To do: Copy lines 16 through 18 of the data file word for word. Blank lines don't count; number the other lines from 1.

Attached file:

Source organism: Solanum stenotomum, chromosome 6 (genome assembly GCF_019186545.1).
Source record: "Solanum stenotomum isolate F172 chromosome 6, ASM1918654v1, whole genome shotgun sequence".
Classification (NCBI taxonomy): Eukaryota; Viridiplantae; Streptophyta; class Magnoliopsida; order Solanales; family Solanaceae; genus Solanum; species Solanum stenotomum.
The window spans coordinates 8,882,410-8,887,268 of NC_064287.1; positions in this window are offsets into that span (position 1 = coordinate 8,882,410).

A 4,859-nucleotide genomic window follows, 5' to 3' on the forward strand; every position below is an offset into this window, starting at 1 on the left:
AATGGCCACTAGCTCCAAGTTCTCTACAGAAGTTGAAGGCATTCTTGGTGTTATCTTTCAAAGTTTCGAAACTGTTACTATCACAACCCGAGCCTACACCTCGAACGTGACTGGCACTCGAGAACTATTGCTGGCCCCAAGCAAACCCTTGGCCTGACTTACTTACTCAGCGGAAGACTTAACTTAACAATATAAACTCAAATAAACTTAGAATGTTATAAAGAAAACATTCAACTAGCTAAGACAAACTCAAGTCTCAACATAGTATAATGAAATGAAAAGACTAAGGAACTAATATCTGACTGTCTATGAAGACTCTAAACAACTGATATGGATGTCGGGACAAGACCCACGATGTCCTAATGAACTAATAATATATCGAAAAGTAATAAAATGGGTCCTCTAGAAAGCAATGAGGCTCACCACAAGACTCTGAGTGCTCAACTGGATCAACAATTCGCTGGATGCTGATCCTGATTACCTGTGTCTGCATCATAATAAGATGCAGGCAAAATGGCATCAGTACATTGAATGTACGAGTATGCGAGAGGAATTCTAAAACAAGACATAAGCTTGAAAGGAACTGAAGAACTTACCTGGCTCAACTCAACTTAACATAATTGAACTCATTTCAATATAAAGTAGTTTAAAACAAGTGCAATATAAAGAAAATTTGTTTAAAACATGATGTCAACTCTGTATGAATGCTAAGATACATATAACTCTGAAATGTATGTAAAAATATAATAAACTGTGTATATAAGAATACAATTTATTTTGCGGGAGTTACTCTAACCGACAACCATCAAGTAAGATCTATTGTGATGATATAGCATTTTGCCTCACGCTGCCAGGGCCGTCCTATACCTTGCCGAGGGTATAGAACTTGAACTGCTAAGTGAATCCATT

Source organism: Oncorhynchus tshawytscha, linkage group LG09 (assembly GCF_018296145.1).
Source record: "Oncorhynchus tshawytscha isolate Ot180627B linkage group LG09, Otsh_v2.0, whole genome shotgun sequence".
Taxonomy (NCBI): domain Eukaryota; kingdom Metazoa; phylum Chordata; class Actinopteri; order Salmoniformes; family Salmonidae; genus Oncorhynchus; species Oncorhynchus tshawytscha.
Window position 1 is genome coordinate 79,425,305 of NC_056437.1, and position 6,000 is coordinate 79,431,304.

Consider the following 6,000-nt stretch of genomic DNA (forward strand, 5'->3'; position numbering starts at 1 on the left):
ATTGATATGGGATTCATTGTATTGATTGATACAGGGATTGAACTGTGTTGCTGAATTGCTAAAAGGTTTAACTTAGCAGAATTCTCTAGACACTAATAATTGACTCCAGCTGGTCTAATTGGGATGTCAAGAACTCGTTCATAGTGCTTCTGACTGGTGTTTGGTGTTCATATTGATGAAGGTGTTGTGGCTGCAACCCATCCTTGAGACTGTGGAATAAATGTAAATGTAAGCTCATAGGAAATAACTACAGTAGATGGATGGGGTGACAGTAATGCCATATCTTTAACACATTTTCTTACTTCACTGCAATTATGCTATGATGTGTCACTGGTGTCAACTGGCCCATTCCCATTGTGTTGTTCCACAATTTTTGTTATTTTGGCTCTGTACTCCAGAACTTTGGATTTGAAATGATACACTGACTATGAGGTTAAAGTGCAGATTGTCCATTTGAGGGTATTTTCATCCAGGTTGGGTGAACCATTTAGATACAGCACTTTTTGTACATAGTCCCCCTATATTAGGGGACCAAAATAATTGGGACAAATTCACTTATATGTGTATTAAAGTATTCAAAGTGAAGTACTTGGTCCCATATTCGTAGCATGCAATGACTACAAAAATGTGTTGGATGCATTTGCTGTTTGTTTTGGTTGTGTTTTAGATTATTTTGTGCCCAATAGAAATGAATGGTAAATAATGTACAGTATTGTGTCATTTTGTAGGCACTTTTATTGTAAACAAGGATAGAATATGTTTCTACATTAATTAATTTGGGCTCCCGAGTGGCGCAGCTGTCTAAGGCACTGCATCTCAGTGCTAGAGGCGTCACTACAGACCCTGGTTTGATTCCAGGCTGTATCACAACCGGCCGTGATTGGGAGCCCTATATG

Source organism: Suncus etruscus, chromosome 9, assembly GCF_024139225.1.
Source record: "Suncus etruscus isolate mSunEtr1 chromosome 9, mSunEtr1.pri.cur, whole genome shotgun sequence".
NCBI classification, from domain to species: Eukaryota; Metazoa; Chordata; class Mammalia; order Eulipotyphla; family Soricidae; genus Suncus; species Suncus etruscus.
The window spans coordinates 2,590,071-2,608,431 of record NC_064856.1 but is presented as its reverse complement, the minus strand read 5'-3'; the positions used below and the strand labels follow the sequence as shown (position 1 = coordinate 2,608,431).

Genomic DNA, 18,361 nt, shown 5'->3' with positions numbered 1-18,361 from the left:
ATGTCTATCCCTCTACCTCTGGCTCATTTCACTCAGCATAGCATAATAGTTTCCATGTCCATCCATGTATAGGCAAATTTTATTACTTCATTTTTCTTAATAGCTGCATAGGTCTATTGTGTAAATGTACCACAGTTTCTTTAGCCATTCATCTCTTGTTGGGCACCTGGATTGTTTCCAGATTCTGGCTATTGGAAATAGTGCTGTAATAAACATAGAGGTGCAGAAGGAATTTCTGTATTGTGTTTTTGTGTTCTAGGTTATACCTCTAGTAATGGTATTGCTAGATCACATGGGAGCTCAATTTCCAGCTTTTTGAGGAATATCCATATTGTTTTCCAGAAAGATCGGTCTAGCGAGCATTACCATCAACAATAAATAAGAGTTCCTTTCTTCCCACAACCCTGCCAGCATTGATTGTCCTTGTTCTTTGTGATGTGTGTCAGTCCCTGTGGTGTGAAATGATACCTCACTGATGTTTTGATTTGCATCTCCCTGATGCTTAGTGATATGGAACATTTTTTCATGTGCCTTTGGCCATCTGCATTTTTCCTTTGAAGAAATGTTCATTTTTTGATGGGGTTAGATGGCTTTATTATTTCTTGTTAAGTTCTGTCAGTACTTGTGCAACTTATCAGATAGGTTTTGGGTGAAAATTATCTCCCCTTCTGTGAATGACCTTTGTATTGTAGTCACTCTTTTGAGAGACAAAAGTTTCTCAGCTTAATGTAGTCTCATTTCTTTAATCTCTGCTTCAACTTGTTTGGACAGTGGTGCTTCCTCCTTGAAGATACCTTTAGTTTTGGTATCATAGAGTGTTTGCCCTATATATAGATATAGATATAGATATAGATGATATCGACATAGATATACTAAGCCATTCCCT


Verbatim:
The window spans coordinates 2,590,071-2,608,431 of record NC_064856.1 but is presented as its reverse complement, the minus strand read 5'-3'; the positions used below and the strand labels follow the sequence as shown (position 1 = coordinate 2,608,431).

Genomic DNA, 18,361 nt, shown 5'->3' with positions numbered 1-18,361 from the left:
ATGTCTATCCCTCTACCTCTGGCTCATTTCACTCAGCATAGCATAATAGTTTCCATGTCCATCCATGTATAGGCAAATTTTATTACTTCATTTTTCTTAATAGCTGCATAGGTCTATTGTGTAAATGTACCACAGTTTCTTTAGCCATTCATCTCTTGTTGGGCACCTGGATTGTTTCCAGATTCTGGCTATTGGAAATAGTGCTGTAATAAACATAGAGGTGCAGAAGGAATTTCTGTATTGTGTTTTTGTGTTCTAGGTTATACCTCTAGTAATGGTATTGCTAGATCACATGGGAGCTCAATTTCCAGCTTTTTGAGGAATATCCATATTGTTTTCCAGAAAGATCGGTCTAGCGAGCATTACCATCAACAATAAATAAGAGTTCCTTTCTTCCCACAACCCTGCCAGCATTGATTGTCCTTGTTCTTTGTGATGTGTGTCAGTCCCTGTGGTGTGAAATGATACCTCACTGATGTTTTGATTTGCATCTCCCTGATGCTTAGTGATATGGAACATTTTTTCATGTGCCTTTGGCCATCTGCATTTTTCCTTTGAAGAAATGTTCATTTTTTGATGGGGTTAGATGGCTTTATTATTTCTTGTTAAGTTCTGTCAGTACTTGTGCAACTTATCAGATAGGTTTTGGGTGAAAATTATCTCCCCTTCTGTGAATGACCTTTGTATTGTAGTCACTCTTTTGAGAGACAAAAGTTTCTCAGCTTAATGTAGTCTCATTTCTTTAATCTCTGCTTCAACTTGTTTGGACAGTGGTGCTTCCTCCTTGAAGATACCTTTAGTTTTGGTATCATAGAGTGTTTGCCCTATATATAGATATAGATATAGATATAGATGATATCGACATAGATATACTAAGCCATTCCCT